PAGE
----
She recalled her Broadway debut in the 1998 production of The Sound of Music, when at only 18, she played Maria von Trapp’s understudy. When the show’s star went on a two-week vacation, Benanti was finally ready to take center stage as the world’s favorite former nun. Yet despite all of her confidence and excitement, nothing had prepared her for her first panic attack. It occurred a mere seconds before she was to run out on stage with her arms stretched out wide (àla the iconic Julie Andrews pose) for the opening number on her first night.
Benanti then sang “The Sound of Music” exactly as she did during that harrowing inaugural performance – with her arms locked above her head, profusely shaking, mock wiping sweat from her armpits, stammering her words while keeping her face lit with a full deer-in-headlights expression. Watching Benanti reclaim what was truly a traumatic experience into a master class of physical comedy was as inspiring as it was hysterical.
Similarly, Benanti shared two amazing stories about her frequent collaborator and Broadway legend, Patti LuPone. In the first, Benanti was playing the role of Louise (for which she won a Tony Award) opposite LuPone in Gypsy. When they first met, Benanti was nearly starving herself for her role. LuPone asked her to get drinks after rehearsal, and – like any young actor spending one-on-one time with PATTI LUPONE would do – Benanti ordered the same as her co-star: two double vodkas with lime. The next morning, she couldn’t remember anything beyond the first 45 minutes of her night out and woke up fully clothed in her apartment shower with the water pouring down on her. “What happened to you?” asked her alarmed then husband when he found her. “Patti LuPone,” Benanti deadpanned.
In her second LuPone story, Benanti took us back to the 2010 production of Women on the Verge of a Nervous Breakdown. At one point in the musical, she was to descend to the audience in a harness attached to the ceiling. During one performance, she broke her pelvis executing this stunt and passed out. When she came to, LuPone was holding a bag of ice on her crotch. “What happened?” Benanti asked her co-star. “Doll, you broke your vagina!”
But the night wasn’t entirely full of laughs. Before announcing her final song (and quipping, “Oh, you’ll be fine” to the cumulative groans from the audience that the show was ending), Benanti told a heartwarming story about her mother. She recalled how as a little girl, the moment that made her realize that her mother had an individual identity aside from “mom” was when she caught her singing Kander and Ebb’s “A Quiet Thing” on their staircase.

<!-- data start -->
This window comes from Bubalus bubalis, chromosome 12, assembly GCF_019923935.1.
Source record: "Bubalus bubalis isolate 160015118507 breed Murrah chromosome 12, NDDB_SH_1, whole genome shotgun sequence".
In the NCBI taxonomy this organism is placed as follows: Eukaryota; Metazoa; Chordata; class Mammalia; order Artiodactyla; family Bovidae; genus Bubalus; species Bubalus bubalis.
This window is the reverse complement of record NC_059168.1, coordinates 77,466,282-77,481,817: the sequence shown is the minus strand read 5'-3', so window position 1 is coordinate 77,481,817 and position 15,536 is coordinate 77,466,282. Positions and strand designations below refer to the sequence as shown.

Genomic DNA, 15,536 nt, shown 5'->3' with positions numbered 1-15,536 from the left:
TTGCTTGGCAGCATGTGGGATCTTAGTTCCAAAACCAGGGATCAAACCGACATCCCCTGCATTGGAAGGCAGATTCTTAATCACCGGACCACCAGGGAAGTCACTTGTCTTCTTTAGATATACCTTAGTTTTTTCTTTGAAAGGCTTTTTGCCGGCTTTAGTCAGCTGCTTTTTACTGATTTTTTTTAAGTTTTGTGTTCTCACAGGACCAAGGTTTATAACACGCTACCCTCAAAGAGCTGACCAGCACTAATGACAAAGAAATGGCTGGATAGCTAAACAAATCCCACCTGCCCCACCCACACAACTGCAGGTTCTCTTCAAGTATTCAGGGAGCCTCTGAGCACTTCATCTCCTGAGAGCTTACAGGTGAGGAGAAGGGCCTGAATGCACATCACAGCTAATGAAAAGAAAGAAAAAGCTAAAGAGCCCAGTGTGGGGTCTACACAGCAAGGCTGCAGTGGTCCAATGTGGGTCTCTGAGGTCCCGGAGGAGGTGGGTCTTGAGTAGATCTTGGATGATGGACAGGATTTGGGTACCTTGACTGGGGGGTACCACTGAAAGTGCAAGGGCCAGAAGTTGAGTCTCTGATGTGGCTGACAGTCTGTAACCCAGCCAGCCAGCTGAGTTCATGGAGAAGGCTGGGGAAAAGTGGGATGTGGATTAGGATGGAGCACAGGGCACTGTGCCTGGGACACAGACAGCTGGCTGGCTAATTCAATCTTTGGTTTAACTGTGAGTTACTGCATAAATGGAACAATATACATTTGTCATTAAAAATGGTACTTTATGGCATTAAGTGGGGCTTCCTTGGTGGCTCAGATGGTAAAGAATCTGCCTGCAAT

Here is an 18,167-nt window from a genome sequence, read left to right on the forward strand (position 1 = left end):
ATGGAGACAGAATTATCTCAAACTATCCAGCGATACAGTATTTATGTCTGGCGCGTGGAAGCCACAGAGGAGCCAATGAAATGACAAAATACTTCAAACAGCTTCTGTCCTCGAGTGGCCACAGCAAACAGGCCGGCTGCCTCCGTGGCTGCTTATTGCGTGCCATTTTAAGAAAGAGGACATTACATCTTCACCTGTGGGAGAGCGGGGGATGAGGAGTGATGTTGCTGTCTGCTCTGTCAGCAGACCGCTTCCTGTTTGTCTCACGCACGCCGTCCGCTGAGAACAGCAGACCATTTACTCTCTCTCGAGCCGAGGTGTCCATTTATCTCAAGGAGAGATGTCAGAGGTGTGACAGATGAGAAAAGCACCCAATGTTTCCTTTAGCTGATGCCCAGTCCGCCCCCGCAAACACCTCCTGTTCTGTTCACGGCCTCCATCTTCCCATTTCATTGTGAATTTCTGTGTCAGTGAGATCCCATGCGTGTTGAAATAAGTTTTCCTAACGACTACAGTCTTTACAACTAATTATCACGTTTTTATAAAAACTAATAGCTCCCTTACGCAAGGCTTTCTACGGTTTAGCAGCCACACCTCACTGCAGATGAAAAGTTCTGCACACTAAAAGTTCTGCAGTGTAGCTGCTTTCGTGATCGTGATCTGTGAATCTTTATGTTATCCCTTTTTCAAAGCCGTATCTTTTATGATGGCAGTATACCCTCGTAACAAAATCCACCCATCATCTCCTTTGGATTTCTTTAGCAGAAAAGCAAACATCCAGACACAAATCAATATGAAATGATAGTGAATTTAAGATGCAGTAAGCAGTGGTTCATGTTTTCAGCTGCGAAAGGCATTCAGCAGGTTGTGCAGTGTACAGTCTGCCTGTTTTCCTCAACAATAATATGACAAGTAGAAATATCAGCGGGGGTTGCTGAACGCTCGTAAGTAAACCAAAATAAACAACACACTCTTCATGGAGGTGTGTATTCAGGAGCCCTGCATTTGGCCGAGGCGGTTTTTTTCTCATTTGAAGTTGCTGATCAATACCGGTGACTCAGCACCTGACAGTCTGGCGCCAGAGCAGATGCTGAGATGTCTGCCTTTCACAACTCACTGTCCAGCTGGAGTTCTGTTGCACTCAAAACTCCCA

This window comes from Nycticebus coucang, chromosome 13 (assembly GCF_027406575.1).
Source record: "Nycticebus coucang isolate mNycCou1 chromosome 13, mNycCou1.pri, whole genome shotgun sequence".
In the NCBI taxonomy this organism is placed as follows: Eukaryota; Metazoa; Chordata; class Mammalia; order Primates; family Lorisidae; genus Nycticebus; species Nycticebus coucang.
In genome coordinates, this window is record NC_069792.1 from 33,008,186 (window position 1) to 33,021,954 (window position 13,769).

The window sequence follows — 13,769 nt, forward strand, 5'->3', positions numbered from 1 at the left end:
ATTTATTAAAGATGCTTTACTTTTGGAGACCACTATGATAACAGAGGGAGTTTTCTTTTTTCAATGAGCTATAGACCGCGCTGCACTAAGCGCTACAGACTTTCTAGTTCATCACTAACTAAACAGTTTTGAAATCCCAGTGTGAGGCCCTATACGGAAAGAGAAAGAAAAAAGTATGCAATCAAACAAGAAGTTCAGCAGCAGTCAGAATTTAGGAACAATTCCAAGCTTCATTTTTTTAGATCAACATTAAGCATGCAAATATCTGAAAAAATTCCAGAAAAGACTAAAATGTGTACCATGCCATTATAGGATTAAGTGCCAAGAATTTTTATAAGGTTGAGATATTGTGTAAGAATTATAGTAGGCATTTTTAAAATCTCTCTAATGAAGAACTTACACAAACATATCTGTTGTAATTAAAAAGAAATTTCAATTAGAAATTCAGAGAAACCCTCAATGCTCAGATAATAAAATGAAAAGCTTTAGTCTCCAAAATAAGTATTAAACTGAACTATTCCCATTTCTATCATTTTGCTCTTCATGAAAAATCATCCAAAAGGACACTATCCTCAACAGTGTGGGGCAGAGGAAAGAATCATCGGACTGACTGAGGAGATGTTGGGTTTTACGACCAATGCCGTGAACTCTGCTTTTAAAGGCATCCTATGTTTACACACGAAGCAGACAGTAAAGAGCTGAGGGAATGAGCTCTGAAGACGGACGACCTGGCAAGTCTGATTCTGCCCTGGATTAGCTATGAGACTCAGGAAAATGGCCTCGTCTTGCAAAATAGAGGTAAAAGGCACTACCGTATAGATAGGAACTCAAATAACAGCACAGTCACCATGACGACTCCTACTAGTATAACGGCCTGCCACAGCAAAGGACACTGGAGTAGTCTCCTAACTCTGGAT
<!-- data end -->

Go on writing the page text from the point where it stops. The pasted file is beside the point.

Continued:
This scene in Benanti’s youth also opened her eyes to the enormous sacrifice that her mother made. She set her passion for performing aside to raise her and her sister. Today, Benanti and her mother Linda regularly tour their mother-daughter concerts all around the country.
In a tribute to both her mother and to her year-and-a-half old daughter, Benanti closed her set with a stunning acapella take on “A Quiet Thing.” As she sat without a microphone and with her legs dangling from the edge of the stage, Benanti filled the theater from wall to wall with her gorgeous voice. It was easily the cherry on top of an already unforgettable evening.
To call the Annual Gala a success for Barrington Stage Company would be a massive understatement. This year, they raised a record-breaking $140,000 ($100,000 of which will go towards the Playwright Mentoring Project).
“Thank you for supporting live theater,” Benanti told the crowd. She expressed that in these times wherein so many people are dismissed as “other,” the unparalleled sense of community, empathy and understanding live theater can provide is of the utmost importance.
And with that she took a final bow … along with the giant bouquet of flowers off of the piano.
Originally published on PopBytes